I believe in the Singularity.
I don’t know when it will happen. There are a lot of hurdles to overcome, technological, biological, even philosphical. But I believe that day is coming.
And on that day I shall mourn.
There are a lot of definitions of the singularity, but fundamental amongst all of them is the belief in something that will transcend human intelligence, whether it will augment us or be separate is unknown, but the goal of many who pursue this dream is simple, immortality.
Immortality in this sense is achieved in a couple of ways. The body is augmented with machines that help it to run better and more efficiently (something we’ve already begun to do with artificial organs and limbs). Second, our minds are augmented through thousands of tiny nano-machines which store information, connect us to the net, and can even back up our consciousness. We’re already treading into the realms of science fiction with this idea, but we have technologies that exist today that can translate thoughts into actions, like shooting a monster in Doom.
Along the way these technologies are invented and created by an Artificial Intelligence, capable of increasing its intelligence exponentially to the point where it can solve problems that would take us thousands or millions of years to solve. At some point we may even choose to fuse our consciousness with this intelligence, or with each other in a connected network.
Let’s be a little more concrete for a moment.
Exponential growth of technology does exist. We use our latest technology to develop the next generation. We double computing power every year. At some point the hardware, if not the software will exist to make AIs possible. We don’t know exactly what kind of software will be necessary, and it may take more than technological advances to achieve it, some novel elegant thinking about the problem. Insight, intuition, we’ve solved hundreds of problems as a species with these methods. This one is no different.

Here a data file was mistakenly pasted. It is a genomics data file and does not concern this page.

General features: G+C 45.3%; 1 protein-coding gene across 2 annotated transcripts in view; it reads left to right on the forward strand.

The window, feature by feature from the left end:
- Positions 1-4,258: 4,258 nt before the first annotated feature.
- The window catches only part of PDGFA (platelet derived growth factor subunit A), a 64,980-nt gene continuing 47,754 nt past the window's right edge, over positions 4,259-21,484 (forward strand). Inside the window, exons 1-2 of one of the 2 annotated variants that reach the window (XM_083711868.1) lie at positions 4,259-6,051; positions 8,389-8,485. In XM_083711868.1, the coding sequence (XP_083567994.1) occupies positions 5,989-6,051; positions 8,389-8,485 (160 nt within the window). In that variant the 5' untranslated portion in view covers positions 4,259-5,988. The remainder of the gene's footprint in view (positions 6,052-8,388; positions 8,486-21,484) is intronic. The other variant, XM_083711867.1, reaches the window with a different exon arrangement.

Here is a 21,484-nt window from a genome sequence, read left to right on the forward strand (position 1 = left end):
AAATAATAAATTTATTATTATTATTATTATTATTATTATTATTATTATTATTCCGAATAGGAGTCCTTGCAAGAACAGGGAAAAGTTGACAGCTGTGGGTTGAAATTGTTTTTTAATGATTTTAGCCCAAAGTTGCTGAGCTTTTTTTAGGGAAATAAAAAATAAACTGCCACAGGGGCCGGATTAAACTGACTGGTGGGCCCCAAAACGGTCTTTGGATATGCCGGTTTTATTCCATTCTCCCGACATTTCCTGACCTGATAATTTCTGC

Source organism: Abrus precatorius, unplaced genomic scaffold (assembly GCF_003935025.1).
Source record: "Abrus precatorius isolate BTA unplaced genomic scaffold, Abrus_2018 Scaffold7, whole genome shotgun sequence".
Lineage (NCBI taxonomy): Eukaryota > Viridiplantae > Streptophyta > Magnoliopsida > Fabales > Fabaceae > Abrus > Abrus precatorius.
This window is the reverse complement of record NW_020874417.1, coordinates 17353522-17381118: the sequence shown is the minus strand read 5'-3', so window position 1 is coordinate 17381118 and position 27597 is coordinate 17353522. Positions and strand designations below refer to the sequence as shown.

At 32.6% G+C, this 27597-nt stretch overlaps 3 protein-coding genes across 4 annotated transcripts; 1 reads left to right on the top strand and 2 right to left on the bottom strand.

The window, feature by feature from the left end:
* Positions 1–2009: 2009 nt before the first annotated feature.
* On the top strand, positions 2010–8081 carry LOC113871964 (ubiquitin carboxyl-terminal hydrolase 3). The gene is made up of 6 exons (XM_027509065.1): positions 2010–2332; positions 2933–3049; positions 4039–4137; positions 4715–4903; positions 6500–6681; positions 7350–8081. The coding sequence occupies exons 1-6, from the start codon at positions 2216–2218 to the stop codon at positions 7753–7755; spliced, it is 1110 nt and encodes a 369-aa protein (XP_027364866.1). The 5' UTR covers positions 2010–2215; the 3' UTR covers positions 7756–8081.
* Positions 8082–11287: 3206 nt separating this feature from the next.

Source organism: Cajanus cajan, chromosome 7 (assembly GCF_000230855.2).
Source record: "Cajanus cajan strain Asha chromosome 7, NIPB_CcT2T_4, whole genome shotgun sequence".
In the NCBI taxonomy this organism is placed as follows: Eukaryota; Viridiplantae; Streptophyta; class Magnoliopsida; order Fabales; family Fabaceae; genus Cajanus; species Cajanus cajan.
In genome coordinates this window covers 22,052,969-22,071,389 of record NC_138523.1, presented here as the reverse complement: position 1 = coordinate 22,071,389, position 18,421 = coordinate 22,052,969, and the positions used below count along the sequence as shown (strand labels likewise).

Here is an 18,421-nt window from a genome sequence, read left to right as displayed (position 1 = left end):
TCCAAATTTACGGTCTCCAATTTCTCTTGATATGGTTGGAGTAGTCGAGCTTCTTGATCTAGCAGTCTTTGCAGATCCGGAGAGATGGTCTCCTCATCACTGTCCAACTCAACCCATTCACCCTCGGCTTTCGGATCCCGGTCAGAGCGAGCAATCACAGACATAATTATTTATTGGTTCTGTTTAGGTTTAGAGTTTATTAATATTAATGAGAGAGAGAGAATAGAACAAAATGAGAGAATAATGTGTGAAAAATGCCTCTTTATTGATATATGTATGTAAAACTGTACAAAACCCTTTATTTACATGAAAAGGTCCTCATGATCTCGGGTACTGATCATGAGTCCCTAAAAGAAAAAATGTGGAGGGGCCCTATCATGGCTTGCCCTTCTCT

I don’t want to die.
We’ve all faced death, whether it’s the death of a loved one or a more personal glimpse of mortality. I’ve had two such glimpses in my life, a brush with cancer and a genetic heart condition that 10 years ago would not have been able to be corrected. Both of these problems have been fixed by modern medical science, and I expect technology will help us to live longer than ever before in the future as it has for centuries.
But one day I shall die.
And that’s okay. As a Christian I believe in another kind of eternal life, a life with God in heaven. C.S. Lewis writes about humanity in The Screwtape Letters that we’re amphibians, capable of living in the temporal and the eternal world. Our lives on this planet are part of a long chain for which death is only the beginning. In the temporal world it can be hard to get a sense of the eternal, but it is what we were made for. Before the fall we were meant to live forever. Everything since that moment has been moving toward a day when that fall will be corrected.
I fully admit it takes faith to believe this. Ray Kurzweil, one father of the idea of the Singularity, would say that I have created this belief to cope with the idea of death, and that no one can truly accept death. But it also takes faith to believe that technology will positively enhance our lives beyond our limitations, or that a super-intelligent AI would have any interest in helping us.
I have practical concerns as well. A society so directly infused with technology would be dangerously susceptible to EMP (Electro-Magnetic Pulse, think Goldeneye). And if I were able to back up my brain to a disk and my body fails, would the restored mind be me? It might act like me, but I still died. It’s like identical twins, except that in addition to physical characteristics their minds are copied as well. If one dies do they continue to live forever in the other twin. And what’s to stop me from putting copies of my mind in other bodies. The world does not need more than one of me, trust me.